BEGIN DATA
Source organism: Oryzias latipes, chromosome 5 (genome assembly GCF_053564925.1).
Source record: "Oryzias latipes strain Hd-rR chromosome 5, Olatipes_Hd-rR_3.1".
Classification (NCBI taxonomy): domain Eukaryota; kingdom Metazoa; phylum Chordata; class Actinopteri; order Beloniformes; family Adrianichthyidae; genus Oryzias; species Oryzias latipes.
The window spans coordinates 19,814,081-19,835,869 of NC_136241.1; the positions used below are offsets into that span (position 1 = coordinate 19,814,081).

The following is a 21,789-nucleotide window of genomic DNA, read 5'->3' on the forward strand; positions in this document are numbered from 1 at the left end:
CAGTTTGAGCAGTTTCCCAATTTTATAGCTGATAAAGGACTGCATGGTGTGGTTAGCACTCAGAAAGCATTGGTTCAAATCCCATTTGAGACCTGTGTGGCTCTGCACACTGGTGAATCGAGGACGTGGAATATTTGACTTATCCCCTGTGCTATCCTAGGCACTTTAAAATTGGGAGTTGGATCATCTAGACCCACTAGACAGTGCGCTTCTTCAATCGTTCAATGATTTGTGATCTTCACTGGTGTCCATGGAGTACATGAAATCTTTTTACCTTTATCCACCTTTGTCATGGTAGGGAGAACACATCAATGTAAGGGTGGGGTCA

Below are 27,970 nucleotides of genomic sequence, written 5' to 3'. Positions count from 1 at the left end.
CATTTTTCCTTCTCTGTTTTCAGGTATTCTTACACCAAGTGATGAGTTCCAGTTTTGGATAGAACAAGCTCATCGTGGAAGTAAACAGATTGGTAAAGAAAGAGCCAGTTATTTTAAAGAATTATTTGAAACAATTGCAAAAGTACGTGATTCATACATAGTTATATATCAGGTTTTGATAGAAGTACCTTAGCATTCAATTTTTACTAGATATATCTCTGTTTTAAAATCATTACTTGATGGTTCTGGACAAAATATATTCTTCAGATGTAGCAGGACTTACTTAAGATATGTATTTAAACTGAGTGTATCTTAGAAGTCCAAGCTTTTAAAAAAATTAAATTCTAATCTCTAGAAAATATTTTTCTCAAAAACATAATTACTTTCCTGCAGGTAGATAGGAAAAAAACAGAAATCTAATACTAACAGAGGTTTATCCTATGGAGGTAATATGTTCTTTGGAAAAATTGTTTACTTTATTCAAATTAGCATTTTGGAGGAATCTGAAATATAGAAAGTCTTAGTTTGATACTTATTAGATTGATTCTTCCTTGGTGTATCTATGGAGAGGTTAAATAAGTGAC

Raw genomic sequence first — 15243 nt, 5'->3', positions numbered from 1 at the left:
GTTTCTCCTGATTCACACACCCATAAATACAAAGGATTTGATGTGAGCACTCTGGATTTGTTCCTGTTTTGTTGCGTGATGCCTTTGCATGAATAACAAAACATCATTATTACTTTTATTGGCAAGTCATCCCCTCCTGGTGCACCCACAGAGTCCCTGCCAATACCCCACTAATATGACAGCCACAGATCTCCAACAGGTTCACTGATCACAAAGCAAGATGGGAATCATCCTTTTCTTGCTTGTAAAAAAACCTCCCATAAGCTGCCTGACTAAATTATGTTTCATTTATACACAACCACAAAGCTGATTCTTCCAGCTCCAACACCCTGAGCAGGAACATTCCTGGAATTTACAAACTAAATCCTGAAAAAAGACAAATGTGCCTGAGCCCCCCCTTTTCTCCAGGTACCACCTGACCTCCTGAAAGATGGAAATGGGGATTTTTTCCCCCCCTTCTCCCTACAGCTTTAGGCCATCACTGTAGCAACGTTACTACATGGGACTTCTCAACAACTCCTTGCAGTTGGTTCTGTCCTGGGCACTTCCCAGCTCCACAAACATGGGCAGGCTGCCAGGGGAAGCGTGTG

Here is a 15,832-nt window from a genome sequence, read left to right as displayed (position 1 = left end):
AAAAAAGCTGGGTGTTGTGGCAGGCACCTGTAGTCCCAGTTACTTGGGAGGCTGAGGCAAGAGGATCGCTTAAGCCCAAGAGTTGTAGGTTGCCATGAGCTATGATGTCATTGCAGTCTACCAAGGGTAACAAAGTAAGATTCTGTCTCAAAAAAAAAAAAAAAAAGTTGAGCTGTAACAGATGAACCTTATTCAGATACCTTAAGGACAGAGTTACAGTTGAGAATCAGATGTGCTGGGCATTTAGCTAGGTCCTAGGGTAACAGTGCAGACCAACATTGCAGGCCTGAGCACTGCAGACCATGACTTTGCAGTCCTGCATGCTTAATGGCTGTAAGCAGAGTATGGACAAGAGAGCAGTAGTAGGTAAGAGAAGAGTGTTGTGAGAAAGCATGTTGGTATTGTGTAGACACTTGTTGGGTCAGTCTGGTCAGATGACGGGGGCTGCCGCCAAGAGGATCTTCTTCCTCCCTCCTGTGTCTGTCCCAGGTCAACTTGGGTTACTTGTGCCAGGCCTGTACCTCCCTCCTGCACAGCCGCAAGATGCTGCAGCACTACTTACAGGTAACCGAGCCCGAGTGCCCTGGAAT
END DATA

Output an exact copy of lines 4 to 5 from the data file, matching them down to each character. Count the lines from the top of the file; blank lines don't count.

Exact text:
The window spans coordinates 19,814,081-19,835,869 of NC_136241.1; the positions used below are offsets into that span (position 1 = coordinate 19,814,081).

The following is a 21,789-nucleotide window of genomic DNA, read 5'->3' on the forward strand; positions in this document are numbered from 1 at the left end: